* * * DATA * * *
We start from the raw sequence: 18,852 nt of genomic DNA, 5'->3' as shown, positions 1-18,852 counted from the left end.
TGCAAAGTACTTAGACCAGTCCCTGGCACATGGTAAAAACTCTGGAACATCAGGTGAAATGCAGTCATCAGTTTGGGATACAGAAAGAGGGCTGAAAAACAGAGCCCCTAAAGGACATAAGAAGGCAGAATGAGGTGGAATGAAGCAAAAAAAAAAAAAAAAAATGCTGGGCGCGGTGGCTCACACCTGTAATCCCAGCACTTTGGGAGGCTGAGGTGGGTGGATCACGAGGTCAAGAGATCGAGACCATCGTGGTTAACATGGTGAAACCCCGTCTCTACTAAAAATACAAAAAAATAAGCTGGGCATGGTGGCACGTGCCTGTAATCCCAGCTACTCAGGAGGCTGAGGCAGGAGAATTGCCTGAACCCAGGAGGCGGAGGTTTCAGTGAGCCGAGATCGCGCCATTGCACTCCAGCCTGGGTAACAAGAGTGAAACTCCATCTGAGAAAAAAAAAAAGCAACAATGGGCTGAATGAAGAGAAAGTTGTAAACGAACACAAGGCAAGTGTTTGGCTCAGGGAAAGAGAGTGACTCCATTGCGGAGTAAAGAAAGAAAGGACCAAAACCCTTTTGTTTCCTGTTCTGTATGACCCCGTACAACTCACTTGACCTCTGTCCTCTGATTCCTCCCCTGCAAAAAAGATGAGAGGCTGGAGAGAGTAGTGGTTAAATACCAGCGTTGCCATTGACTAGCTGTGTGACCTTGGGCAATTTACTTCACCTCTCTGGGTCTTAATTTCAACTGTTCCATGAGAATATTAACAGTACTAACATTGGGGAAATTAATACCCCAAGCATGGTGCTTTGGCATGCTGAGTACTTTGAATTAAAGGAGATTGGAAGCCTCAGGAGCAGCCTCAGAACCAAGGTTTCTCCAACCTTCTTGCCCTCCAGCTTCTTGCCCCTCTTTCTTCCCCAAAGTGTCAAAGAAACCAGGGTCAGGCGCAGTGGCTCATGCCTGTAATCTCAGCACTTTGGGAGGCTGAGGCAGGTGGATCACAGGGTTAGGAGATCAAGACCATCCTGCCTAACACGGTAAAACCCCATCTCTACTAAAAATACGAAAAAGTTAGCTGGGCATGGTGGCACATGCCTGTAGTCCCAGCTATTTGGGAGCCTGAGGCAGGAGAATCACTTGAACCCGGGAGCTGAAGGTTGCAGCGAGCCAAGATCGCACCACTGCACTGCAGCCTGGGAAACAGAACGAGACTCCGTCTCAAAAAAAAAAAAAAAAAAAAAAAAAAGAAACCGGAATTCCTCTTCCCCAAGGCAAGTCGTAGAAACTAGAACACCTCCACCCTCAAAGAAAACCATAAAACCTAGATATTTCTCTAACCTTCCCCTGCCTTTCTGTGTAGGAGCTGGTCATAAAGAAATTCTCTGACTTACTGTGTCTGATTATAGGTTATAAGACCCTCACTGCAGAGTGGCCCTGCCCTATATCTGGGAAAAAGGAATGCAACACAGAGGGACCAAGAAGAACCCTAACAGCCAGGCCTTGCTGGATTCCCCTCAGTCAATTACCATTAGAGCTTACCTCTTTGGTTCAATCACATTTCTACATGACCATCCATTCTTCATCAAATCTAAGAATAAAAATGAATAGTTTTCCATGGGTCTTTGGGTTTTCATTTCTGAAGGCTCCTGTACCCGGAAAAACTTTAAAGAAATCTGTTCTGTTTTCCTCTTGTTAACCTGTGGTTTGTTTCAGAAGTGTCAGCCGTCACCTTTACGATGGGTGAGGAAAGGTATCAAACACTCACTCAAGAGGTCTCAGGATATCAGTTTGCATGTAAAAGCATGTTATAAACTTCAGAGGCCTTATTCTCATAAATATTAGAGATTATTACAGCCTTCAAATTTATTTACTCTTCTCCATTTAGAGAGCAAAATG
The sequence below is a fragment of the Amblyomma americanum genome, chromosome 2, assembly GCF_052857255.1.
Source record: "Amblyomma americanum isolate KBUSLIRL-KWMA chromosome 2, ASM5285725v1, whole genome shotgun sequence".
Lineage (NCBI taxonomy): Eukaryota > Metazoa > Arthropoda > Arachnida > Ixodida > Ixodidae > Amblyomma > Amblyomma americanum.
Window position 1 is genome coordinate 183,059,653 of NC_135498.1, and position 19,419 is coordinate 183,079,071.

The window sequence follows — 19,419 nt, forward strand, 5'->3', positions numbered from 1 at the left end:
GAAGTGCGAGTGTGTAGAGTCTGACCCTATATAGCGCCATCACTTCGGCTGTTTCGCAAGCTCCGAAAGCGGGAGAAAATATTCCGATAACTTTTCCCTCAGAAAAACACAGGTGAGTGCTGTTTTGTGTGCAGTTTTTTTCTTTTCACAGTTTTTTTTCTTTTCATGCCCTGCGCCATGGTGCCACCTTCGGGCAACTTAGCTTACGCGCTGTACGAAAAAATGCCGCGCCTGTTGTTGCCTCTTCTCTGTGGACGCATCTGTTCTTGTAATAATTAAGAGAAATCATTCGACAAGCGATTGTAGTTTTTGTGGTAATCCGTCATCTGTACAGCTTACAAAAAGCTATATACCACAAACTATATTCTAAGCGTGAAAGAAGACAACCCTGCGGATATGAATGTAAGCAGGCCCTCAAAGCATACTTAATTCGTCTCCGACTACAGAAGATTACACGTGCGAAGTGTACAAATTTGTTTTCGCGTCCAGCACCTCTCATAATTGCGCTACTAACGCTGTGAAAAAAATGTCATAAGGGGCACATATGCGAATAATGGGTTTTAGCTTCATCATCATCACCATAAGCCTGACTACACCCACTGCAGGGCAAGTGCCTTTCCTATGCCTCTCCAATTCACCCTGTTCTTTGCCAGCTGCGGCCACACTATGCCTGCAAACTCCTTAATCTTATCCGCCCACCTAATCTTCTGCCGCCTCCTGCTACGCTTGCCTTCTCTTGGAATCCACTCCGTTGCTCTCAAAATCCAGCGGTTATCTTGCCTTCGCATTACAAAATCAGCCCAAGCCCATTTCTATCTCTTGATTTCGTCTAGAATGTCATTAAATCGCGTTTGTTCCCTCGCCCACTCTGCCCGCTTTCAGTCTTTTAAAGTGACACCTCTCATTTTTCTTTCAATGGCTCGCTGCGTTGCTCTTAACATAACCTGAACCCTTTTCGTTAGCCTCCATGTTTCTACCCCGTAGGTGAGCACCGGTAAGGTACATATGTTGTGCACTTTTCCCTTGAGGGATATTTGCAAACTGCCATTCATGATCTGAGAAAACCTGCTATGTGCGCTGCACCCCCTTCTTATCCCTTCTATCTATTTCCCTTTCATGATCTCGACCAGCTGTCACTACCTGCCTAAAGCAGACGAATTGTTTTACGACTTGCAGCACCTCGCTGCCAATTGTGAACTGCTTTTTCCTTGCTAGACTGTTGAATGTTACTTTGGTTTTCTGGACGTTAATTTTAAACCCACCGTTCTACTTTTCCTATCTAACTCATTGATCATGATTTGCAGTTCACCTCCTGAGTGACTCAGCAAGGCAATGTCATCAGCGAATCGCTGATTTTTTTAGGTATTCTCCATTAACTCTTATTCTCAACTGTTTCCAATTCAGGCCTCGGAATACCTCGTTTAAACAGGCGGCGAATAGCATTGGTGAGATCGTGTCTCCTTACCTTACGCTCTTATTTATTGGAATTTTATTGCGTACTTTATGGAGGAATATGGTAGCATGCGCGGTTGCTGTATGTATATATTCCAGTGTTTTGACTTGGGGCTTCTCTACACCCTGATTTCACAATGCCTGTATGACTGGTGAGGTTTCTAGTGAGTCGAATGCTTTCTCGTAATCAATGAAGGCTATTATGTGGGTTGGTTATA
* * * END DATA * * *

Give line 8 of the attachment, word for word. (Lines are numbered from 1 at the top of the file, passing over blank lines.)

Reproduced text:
GAAGTGCGAGTGTGTAGAGTCTGACCCTATATAGCGCCATCACTTCGGCTGTTTCGCAAGCTCCGAAAGCGGGAGAAAATATTCCGATAACTTTTCCCTCAGAAAAACACAGGTGAGTGCTGTTTTGTGTGCAGTTTTTTTCTTTTCACAGTTTTTTTTCTTTTCATGCCCTGCGCCATGGTGCCACCTTCGGGCAACTTAGCTTACGCGCTGTACGAAAAAATGCCGCGCCTGTTGTTGCCTCTTCTCTGTGGACGCATCTGTTCTTGTAATAATTAAGAGAAATCATTCGACAAGCGATTGTAGTTTTTGTGGTAATCCGTCATCTGTACAGCTTACAAAAAGCTATATACCACAAACTATATTCTAAGCGTGAAAGAAGACAACCCTGCGGATATGAATGTAAGCAGGCCCTCAAAGCATACTTAATTCGTCTCCGACTACAGAAGATTACACGTGCGAAGTGTACAAATTTGTTTTCGCGTCCAGCACCTCTCATAATTGCGCTACTAACGCTGTGAAAAAAATGTCATAAGGGGCACATATGCGAATAATGGGTTTTAGCTTCATCATCATCACCATAAGCCTGACTACACCCACTGCAGGGCAAGTGCCTTTCCTATGCCTCTCCAATTCACCCTGTTCTTTGCCAGCTGCGGCCACACTATGCCTGCAAACTCCTTAATCTTATCCGCCCACCTAATCTTCTGCCGCCTCCTGCTACGCTTGCCTTCTCTTGGAATCCACTCCGTTGCTCTCAAAATCCAGCGGTTATCTTGCCTTCGCATTACAAAATCAGCCCAAGCCCATTTCTATCTCTTGATTTCGTCTAGAATGTCATTAAATCGCGTTTGTTCCCTCGCCCACTCTGCCCGCTTTCAGTCTTTTAAAGTGACACCTCTCATTTTTCTTTCAATGGCTCGCTGCGTTGCTCTTAACATAACCTGAACCCTTTTCGTTAGCCTCCATGTTTCTACCCCGTAGGTGAGCACCGGTAAGGTACATATGTTGTGCACTTTTCCCTTGAGGGATATTTGCAAACTGCCATTCATGATCTGAGAAAACCTGCTATGTGCGCTGCACCCCCTTCTTATCCCTTCTATCTATTTCCCTTTCATGATCTCGACCAGCTGTCACTACCTGCCTAAAGCAGACGAATTGTTTTACGACTTGCAGCACCTCGCTGCCAATTGTGAACTGCTTTTTCCTTGCTAGACTGTTGAATGTTACTTTGGTTTTCTGGACGTTAATTTTAAACCCACCGTTCTACTTTTCCTATCTAACTCATTGATCATGATTTGCAGTTCACCTCCTGAGTGACTCAGCAAGGCAATGTCATCAGCGAATCGCTGATTTTTTTAGGTATTCTCCATTAACTCTTATTCTCAACTGTTTCCAATTCAGGCCTCGGAATACCTCGTTTAAACAGGCGGCGAATAGCATTGGTGAGATCGTGTCTCCTTACCTTACGCTCTTATTTATTGGAATTTTATTGCGTACTTTATGGAGGAATATGGTAGCATGCGCGGTTGCTGTATGTATATATTCCAGTGTTTTGACTTGGGGCTTCTCTACACCCTGATTTCACAATGCCTGTATGACTGGTGAGGTTTCTAGTGAGTCGAATGCTTTCTCGTAATCAATGAAGGCTATTATGTGGGTTGGTTATA